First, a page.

Paper-based Electrochemical Sensor Detects COVID-19 in Five Minutes
A large-scale diagnosis of SARS-CoV-2 is paramount to downregulating its spread and mitigating the current outbreak.
Testing of the coronavirus disease 2019 (COVID-19) is an important strategy for tracking and containing the pandemic we find ourselves in. A recent study has created a novel test using an ultrasensitive paper-based electrochemical sensor that can rapidly detect the presence of the virus in 5 minutes or less.
Currently, there are two categories of tests on the market for COVID-19. The first category is an FDA-approved diagnostic test that employs a reverse transcriptase real-time polymerase chain reaction (RT-PCR), coupled with nucleic acid hybridization strategies to identify viral RNA. The second category mainly focuses on the detection of antibodies, which could involve a delay of up to a few weeks after an exposure to a virus.
The team behind the study created a graphene-based electrochemical biosensor with an electrical read-out setup which discerns the presence of COVID-19 genetic material. The biosensor contains two components, including a platform to measure an electrical readout and probes to detect viral RNA. Key advantages to this strategy are its sensitivity, rapid detection and low cost of production.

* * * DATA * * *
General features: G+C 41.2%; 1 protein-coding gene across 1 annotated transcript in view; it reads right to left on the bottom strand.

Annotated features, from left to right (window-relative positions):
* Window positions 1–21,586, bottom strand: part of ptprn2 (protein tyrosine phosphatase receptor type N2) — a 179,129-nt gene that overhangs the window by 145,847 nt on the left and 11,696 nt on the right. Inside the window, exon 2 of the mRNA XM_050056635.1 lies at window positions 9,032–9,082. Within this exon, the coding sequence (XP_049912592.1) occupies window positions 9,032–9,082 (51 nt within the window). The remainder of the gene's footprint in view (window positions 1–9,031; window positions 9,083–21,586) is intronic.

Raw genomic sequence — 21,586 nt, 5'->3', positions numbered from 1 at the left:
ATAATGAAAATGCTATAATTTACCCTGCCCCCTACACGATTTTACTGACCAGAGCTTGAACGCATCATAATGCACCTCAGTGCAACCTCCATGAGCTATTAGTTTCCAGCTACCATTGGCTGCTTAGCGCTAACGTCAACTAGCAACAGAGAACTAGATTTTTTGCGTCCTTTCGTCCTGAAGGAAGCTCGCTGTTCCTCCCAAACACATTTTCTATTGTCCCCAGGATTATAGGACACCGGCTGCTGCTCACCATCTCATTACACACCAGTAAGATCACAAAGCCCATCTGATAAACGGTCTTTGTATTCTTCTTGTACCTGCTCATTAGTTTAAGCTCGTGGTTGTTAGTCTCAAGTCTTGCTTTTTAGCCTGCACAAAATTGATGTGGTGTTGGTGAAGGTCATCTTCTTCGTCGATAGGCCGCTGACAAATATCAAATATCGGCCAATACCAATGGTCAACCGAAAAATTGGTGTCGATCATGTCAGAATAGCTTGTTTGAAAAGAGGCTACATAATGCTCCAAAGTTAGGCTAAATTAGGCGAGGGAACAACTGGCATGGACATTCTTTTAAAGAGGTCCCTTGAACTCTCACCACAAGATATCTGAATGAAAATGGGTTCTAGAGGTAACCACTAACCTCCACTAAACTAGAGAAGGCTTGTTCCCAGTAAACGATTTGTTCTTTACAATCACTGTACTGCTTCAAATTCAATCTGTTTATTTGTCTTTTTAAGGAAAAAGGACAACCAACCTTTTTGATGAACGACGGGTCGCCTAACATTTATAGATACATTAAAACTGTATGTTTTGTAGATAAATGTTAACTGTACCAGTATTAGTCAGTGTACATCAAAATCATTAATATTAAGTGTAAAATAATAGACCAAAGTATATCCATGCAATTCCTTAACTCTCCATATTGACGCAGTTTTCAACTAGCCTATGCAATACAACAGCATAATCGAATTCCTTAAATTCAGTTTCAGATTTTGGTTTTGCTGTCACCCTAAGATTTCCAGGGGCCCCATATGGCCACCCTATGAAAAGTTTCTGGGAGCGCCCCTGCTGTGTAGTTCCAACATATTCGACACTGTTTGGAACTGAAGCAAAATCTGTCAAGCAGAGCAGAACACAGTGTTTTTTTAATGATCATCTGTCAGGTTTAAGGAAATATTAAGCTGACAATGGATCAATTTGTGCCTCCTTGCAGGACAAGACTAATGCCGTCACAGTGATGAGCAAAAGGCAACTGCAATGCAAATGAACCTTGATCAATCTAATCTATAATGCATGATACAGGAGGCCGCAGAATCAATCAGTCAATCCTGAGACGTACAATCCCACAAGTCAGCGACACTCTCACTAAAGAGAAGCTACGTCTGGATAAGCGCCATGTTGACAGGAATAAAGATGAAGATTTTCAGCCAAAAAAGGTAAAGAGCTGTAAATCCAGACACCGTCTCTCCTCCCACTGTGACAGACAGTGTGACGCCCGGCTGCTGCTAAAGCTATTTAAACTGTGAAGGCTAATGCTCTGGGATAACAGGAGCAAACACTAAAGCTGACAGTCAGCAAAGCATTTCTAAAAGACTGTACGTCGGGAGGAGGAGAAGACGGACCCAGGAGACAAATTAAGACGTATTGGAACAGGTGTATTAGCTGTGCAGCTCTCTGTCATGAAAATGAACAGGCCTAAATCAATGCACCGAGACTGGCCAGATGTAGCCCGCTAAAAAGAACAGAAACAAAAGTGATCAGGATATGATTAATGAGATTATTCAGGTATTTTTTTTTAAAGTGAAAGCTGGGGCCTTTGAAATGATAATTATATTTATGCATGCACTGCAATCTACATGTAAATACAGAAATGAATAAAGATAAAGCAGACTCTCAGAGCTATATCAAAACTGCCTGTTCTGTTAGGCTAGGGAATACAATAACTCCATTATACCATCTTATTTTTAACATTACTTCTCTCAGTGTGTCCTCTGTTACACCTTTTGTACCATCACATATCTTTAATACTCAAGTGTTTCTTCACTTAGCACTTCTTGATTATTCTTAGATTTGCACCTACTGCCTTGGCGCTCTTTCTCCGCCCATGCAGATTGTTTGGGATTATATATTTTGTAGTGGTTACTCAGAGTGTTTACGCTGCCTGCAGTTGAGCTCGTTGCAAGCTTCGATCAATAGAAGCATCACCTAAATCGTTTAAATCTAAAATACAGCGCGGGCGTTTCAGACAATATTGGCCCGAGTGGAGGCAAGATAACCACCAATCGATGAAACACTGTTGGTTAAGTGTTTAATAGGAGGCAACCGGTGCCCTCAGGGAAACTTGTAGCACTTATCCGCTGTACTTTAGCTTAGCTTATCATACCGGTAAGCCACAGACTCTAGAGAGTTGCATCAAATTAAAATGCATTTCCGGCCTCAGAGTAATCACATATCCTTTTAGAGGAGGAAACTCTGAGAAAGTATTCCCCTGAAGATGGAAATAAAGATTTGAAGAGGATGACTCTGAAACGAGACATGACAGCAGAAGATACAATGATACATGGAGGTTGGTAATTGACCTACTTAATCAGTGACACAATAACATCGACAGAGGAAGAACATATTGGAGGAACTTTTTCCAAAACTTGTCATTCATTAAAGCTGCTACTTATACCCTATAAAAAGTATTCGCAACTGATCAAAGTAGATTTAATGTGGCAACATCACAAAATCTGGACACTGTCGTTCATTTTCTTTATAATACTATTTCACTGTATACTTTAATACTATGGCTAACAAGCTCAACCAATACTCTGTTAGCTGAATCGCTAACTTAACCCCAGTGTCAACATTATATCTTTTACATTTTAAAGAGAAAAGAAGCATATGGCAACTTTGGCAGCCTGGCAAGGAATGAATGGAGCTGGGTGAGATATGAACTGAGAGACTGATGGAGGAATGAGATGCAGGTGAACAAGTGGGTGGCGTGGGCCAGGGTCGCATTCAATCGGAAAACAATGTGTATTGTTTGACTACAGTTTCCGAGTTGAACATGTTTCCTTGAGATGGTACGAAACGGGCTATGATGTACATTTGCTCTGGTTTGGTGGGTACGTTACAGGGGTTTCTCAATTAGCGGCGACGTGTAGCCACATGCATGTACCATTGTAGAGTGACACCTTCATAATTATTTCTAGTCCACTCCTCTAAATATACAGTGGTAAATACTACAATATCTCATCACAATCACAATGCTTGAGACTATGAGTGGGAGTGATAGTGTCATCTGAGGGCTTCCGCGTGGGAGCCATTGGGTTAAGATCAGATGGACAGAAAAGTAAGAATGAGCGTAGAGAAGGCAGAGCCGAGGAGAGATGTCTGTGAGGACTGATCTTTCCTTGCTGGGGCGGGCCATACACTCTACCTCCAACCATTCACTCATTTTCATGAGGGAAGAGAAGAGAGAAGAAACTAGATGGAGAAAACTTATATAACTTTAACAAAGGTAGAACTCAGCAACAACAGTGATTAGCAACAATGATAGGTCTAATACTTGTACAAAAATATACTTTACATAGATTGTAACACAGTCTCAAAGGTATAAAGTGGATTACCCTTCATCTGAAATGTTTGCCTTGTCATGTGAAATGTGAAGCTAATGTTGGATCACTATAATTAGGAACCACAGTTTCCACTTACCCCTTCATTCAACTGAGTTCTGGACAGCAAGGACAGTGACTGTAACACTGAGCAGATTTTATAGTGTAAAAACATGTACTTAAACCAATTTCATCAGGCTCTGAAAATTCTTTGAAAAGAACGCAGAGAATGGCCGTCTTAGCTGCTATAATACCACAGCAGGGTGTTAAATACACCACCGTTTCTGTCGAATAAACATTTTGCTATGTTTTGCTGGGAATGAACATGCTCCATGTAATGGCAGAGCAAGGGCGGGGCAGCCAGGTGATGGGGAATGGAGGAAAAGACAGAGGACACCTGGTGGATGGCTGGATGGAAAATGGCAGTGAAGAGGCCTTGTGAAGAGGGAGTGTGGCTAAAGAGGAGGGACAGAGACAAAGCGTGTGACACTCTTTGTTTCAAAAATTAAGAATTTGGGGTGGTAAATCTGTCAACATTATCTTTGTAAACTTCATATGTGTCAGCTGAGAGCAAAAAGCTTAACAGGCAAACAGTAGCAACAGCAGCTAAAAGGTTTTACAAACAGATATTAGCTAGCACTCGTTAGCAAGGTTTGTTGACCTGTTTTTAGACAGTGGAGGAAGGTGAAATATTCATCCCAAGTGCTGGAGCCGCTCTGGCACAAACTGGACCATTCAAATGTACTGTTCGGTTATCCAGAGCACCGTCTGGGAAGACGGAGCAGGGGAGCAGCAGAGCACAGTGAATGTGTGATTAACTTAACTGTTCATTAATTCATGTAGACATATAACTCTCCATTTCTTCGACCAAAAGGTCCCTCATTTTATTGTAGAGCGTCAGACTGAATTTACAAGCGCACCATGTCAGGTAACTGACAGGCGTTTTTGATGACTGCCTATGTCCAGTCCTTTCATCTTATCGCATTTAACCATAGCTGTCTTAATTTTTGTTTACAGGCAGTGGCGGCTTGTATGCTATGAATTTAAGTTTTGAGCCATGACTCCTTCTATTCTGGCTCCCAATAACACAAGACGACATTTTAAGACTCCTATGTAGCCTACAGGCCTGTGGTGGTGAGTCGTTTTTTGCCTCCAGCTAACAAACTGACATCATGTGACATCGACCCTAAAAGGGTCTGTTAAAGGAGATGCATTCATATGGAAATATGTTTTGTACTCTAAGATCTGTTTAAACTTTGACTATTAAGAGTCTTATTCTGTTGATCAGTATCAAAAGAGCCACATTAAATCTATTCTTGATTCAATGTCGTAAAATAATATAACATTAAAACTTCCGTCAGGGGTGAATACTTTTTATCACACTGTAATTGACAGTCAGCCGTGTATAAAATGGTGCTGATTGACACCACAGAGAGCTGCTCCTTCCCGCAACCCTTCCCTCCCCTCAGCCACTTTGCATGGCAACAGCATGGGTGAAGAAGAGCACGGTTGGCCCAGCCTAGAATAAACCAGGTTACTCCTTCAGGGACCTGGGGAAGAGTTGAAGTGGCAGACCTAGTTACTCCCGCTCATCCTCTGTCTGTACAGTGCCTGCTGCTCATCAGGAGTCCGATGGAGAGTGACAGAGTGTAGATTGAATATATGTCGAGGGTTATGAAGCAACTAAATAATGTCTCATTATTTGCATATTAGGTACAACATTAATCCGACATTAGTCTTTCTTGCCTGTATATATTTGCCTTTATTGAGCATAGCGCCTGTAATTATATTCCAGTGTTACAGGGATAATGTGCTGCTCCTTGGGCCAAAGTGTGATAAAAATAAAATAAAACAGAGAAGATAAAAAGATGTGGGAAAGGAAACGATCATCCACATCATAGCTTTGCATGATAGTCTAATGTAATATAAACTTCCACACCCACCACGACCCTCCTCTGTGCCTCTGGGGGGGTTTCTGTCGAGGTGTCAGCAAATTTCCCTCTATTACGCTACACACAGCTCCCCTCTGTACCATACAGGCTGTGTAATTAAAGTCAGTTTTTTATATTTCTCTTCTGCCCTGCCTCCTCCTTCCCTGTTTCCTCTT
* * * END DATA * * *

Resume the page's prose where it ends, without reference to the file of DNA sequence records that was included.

The investigators developed probes which targeted two regions of nucleocapsid phosphoprotein (N-gene), which helps to bolster the reliability if one of the regions undergoes gene mutation. Filtered paper is coated with a layer of graphene of viral RNA and a gold electrode with a predefined design is placed on top of the graphene as a contact for the electrical readout.
The performance of the sensor was tested by using COVID-19 positive and negative samples. In less than 5 minutes, the sensor was able to show a significant increase in the voltage of positive samples in comparison with the negative ones and confirmed the presence of viral genetic material. The sensor differentiated viral RNA loads, which is an important quantitative indicator of the progress of an infection, which has been a challenge in existing diagnostic methods.
"Currently, we are experiencing a once-in-a-century life-changing event," Maha Alafeef, co-developer of the test said. "We are responding to this global need from a holistic approach by developing multidisciplinary tools for early detection and diagnosis and treatment for SARS-CoV-2."